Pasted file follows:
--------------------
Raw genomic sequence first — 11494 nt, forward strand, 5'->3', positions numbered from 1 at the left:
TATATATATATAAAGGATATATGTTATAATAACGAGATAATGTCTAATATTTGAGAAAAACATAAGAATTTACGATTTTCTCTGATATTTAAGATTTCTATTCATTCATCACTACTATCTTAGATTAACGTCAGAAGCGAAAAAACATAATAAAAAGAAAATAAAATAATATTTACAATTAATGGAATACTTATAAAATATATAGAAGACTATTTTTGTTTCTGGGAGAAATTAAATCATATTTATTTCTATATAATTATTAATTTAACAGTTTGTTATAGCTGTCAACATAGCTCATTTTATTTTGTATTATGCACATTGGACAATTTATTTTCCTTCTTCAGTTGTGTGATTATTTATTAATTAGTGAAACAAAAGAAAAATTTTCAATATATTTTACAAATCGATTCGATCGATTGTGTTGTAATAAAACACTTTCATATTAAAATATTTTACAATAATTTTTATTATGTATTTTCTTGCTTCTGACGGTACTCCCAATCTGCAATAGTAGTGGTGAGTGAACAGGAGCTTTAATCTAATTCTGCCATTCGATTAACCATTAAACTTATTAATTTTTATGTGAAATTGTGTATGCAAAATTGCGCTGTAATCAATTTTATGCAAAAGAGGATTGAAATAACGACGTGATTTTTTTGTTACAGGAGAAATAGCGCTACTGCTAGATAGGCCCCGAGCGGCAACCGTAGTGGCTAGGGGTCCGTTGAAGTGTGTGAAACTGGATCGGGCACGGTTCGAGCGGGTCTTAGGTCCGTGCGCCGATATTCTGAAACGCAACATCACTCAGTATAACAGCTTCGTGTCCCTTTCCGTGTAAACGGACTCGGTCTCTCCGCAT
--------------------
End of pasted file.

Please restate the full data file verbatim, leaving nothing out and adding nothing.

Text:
Raw genomic sequence first — 11494 nt, forward strand, 5'->3', positions numbered from 1 at the left:
TATATATATATAAAGGATATATGTTATAATAACGAGATAATGTCTAATATTTGAGAAAAACATAAGAATTTACGATTTTCTCTGATATTTAAGATTTCTATTCATTCATCACTACTATCTTAGATTAACGTCAGAAGCGAAAAAACATAATAAAAAGAAAATAAAATAATATTTACAATTAATGGAATACTTATAAAATATATAGAAGACTATTTTTGTTTCTGGGAGAAATTAAATCATATTTATTTCTATATAATTATTAATTTAACAGTTTGTTATAGCTGTCAACATAGCTCATTTTATTTTGTATTATGCACATTGGACAATTTATTTTCCTTCTTCAGTTGTGTGATTATTTATTAATTAGTGAAACAAAAGAAAAATTTTCAATATATTTTACAAATCGATTCGATCGATTGTGTTGTAATAAAACACTTTCATATTAAAATATTTTACAATAATTTTTATTATGTATTTTCTTGCTTCTGACGGTACTCCCAATCTGCAATAGTAGTGGTGAGTGAACAGGAGCTTTAATCTAATTCTGCCATTCGATTAACCATTAAACTTATTAATTTTTATGTGAAATTGTGTATGCAAAATTGCGCTGTAATCAATTTTATGCAAAAGAGGATTGAAATAACGACGTGATTTTTTTGTTACAGGAGAAATAGCGCTACTGCTAGATAGGCCCCGAGCGGCAACCGTAGTGGCTAGGGGTCCGTTGAAGTGTGTGAAACTGGATCGGGCACGGTTCGAGCGGGTCTTAGGTCCGTGCGCCGATATTCTGAAACGCAACATCACTCAGTATAACAGCTTCGTGTCCCTTTCCGTGTAAACGGACTCGGTCTCTCCGCAT